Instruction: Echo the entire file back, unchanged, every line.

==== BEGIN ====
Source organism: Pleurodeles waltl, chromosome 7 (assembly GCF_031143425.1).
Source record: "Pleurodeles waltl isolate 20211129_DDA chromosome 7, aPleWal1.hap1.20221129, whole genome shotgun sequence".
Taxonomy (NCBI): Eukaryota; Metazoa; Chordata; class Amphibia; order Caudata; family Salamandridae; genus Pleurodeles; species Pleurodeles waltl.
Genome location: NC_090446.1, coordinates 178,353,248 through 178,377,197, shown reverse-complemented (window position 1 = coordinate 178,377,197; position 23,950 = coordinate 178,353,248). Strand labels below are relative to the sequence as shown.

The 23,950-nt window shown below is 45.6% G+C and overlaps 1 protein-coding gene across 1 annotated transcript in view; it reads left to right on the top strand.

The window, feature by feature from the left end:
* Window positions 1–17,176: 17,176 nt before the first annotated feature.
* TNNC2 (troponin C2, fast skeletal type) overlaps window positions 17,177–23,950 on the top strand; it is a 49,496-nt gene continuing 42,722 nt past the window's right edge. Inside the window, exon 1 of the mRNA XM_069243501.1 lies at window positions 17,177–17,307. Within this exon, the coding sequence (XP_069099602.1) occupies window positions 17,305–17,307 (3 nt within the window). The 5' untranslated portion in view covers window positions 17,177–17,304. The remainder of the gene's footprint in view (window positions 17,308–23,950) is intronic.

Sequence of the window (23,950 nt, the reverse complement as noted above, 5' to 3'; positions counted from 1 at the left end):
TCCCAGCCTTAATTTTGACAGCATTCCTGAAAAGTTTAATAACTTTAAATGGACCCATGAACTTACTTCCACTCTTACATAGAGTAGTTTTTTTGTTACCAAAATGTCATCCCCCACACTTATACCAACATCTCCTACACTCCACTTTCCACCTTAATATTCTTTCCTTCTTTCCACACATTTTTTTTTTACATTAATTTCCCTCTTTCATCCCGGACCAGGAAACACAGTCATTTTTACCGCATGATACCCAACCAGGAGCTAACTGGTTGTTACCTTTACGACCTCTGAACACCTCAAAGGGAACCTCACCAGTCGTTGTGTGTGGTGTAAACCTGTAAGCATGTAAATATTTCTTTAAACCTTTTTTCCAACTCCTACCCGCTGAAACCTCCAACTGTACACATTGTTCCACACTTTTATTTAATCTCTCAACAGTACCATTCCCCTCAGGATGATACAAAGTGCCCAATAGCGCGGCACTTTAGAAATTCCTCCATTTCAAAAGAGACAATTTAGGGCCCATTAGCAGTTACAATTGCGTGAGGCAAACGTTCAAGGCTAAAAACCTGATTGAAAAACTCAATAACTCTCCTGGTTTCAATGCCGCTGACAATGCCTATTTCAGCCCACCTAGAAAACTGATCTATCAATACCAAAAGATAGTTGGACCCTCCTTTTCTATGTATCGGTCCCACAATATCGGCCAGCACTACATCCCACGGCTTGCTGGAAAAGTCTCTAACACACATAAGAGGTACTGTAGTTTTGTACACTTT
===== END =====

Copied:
Source organism: Pleurodeles waltl, chromosome 7 (assembly GCF_031143425.1).
Source record: "Pleurodeles waltl isolate 20211129_DDA chromosome 7, aPleWal1.hap1.20221129, whole genome shotgun sequence".
Taxonomy (NCBI): Eukaryota; Metazoa; Chordata; class Amphibia; order Caudata; family Salamandridae; genus Pleurodeles; species Pleurodeles waltl.
Genome location: NC_090446.1, coordinates 178,353,248 through 178,377,197, shown reverse-complemented (window position 1 = coordinate 178,377,197; position 23,950 = coordinate 178,353,248). Strand labels below are relative to the sequence as shown.

The 23,950-nt window shown below is 45.6% G+C and overlaps 1 protein-coding gene across 1 annotated transcript in view; it reads left to right on the top strand.

The window, feature by feature from the left end:
* Window positions 1–17,176: 17,176 nt before the first annotated feature.
* TNNC2 (troponin C2, fast skeletal type) overlaps window positions 17,177–23,950 on the top strand; it is a 49,496-nt gene continuing 42,722 nt past the window's right edge. Inside the window, exon 1 of the mRNA XM_069243501.1 lies at window positions 17,177–17,307. Within this exon, the coding sequence (XP_069099602.1) occupies window positions 17,305–17,307 (3 nt within the window). The 5' untranslated portion in view covers window positions 17,177–17,304. The remainder of the gene's footprint in view (window positions 17,308–23,950) is intronic.

Sequence of the window (23,950 nt, the reverse complement as noted above, 5' to 3'; positions counted from 1 at the left end):
TCCCAGCCTTAATTTTGACAGCATTCCTGAAAAGTTTAATAACTTTAAATGGACCCATGAACTTACTTCCACTCTTACATAGAGTAGTTTTTTTGTTACCAAAATGTCATCCCCCACACTTATACCAACATCTCCTACACTCCACTTTCCACCTTAATATTCTTTCCTTCTTTCCACACATTTTTTTTTTACATTAATTTCCCTCTTTCATCCCGGACCAGGAAACACAGTCATTTTTACCGCATGATACCCAACCAGGAGCTAACTGGTTGTTACCTTTACGACCTCTGAACACCTCAAAGGGAACCTCACCAGTCGTTGTGTGTGGTGTAAACCTGTAAGCATGTAAATATTTCTTTAAACCTTTTTTCCAACTCCTACCCGCTGAAACCTCCAACTGTACACATTGTTCCACACTTTTATTTAATCTCTCAACAGTACCATTCCCCTCAGGATGATACAAAGTGCCCAATAGCGCGGCACTTTAGAAATTCCTCCATTTCAAAAGAGACAATTTAGGGCCCATTAGCAGTTACAATTGCGTGAGGCAAACGTTCAAGGCTAAAAACCTGATTGAAAAACTCAATAACTCTCCTGGTTTCAATGCCGCTGACAATGCCTATTTCAGCCCACCTAGAAAACTGATCTATCAATACCAAAAGATAGTTGGACCCTCCTTTTCTATGTATCGGTCCCACAATATCGGCCAGCACTACATCCCACGGCTTGCTGGAAAAGTCTCTAACACACATAAGAGGTACTGTAGTTTTGTACACTTT